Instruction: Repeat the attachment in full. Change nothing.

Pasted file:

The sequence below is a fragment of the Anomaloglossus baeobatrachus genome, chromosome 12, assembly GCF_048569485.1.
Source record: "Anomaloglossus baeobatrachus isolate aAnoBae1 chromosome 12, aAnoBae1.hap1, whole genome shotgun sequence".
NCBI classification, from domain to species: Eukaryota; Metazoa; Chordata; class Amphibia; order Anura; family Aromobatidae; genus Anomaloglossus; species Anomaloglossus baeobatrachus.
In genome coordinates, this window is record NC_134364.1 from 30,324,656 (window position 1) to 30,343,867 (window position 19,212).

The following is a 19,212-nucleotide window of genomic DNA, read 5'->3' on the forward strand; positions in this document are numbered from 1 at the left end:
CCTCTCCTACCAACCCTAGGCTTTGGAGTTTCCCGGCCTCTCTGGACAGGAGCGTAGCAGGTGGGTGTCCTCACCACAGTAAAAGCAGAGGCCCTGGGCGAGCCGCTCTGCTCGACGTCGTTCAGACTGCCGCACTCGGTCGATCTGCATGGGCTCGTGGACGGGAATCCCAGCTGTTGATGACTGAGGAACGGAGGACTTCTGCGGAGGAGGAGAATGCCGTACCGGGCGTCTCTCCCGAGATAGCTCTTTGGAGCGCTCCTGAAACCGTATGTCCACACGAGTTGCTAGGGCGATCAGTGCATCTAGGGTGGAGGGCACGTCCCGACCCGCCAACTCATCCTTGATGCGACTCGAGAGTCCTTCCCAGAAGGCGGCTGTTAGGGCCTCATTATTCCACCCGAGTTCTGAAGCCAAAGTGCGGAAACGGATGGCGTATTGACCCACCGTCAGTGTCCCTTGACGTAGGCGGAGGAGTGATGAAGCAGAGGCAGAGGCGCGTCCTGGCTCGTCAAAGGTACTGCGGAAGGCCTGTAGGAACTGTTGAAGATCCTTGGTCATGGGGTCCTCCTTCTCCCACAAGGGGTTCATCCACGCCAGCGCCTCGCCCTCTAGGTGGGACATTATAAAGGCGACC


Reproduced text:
The sequence below is a fragment of the Anomaloglossus baeobatrachus genome, chromosome 12, assembly GCF_048569485.1.
Source record: "Anomaloglossus baeobatrachus isolate aAnoBae1 chromosome 12, aAnoBae1.hap1, whole genome shotgun sequence".
NCBI classification, from domain to species: Eukaryota; Metazoa; Chordata; class Amphibia; order Anura; family Aromobatidae; genus Anomaloglossus; species Anomaloglossus baeobatrachus.
In genome coordinates, this window is record NC_134364.1 from 30,324,656 (window position 1) to 30,343,867 (window position 19,212).

The following is a 19,212-nucleotide window of genomic DNA, read 5'->3' on the forward strand; positions in this document are numbered from 1 at the left end:
CCTCTCCTACCAACCCTAGGCTTTGGAGTTTCCCGGCCTCTCTGGACAGGAGCGTAGCAGGTGGGTGTCCTCACCACAGTAAAAGCAGAGGCCCTGGGCGAGCCGCTCTGCTCGACGTCGTTCAGACTGCCGCACTCGGTCGATCTGCATGGGCTCGTGGACGGGAATCCCAGCTGTTGATGACTGAGGAACGGAGGACTTCTGCGGAGGAGGAGAATGCCGTACCGGGCGTCTCTCCCGAGATAGCTCTTTGGAGCGCTCCTGAAACCGTATGTCCACACGAGTTGCTAGGGCGATCAGTGCATCTAGGGTGGAGGGCACGTCCCGACCCGCCAACTCATCCTTGATGCGACTCGAGAGTCCTTCCCAGAAGGCGGCTGTTAGGGCCTCATTATTCCACCCGAGTTCTGAAGCCAAAGTGCGGAAACGGATGGCGTATTGACCCACCGTCAGTGTCCCTTGACGTAGGCGGAGGAGTGATGAAGCAGAGGCAGAGGCGCGTCCTGGCTCGTCAAAGGTACTGCGGAAGGCCTGTAGGAACTGTTGAAGATCCTTGGTCATGGGGTCCTCCTTCTCCCACAAGGGGTTCATCCACGCCAGCGCCTCGCCCTCTAGGTGGGACATTATAAAGGCGACC